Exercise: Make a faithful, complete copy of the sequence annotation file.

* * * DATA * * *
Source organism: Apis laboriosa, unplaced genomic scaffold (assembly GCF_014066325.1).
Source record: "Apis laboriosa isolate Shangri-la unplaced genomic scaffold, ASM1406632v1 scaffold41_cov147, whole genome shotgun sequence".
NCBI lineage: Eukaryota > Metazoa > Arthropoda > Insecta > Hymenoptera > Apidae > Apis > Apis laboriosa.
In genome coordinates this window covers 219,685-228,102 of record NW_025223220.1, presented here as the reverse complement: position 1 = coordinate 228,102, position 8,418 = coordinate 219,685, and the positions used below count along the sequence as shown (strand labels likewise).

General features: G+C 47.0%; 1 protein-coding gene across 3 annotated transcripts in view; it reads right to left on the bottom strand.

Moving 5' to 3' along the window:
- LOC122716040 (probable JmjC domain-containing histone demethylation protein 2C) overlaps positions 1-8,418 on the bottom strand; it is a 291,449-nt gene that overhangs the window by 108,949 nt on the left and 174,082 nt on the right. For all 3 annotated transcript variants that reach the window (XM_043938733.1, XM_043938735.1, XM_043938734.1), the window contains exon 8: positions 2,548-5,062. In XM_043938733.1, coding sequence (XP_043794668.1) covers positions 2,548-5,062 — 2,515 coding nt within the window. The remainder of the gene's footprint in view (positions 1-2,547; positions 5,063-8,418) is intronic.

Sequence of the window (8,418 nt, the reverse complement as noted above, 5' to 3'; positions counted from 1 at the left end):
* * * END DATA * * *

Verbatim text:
Source organism: Apis laboriosa, unplaced genomic scaffold (assembly GCF_014066325.1).
Source record: "Apis laboriosa isolate Shangri-la unplaced genomic scaffold, ASM1406632v1 scaffold41_cov147, whole genome shotgun sequence".
NCBI lineage: Eukaryota > Metazoa > Arthropoda > Insecta > Hymenoptera > Apidae > Apis > Apis laboriosa.
In genome coordinates this window covers 219,685-228,102 of record NW_025223220.1, presented here as the reverse complement: position 1 = coordinate 228,102, position 8,418 = coordinate 219,685, and the positions used below count along the sequence as shown (strand labels likewise).

General features: G+C 47.0%; 1 protein-coding gene across 3 annotated transcripts in view; it reads right to left on the bottom strand.

Moving 5' to 3' along the window:
- LOC122716040 (probable JmjC domain-containing histone demethylation protein 2C) overlaps positions 1-8,418 on the bottom strand; it is a 291,449-nt gene that overhangs the window by 108,949 nt on the left and 174,082 nt on the right. For all 3 annotated transcript variants that reach the window (XM_043938733.1, XM_043938735.1, XM_043938734.1), the window contains exon 8: positions 2,548-5,062. In XM_043938733.1, coding sequence (XP_043794668.1) covers positions 2,548-5,062 — 2,515 coding nt within the window. The remainder of the gene's footprint in view (positions 1-2,547; positions 5,063-8,418) is intronic.

Sequence of the window (8,418 nt, the reverse complement as noted above, 5' to 3'; positions counted from 1 at the left end):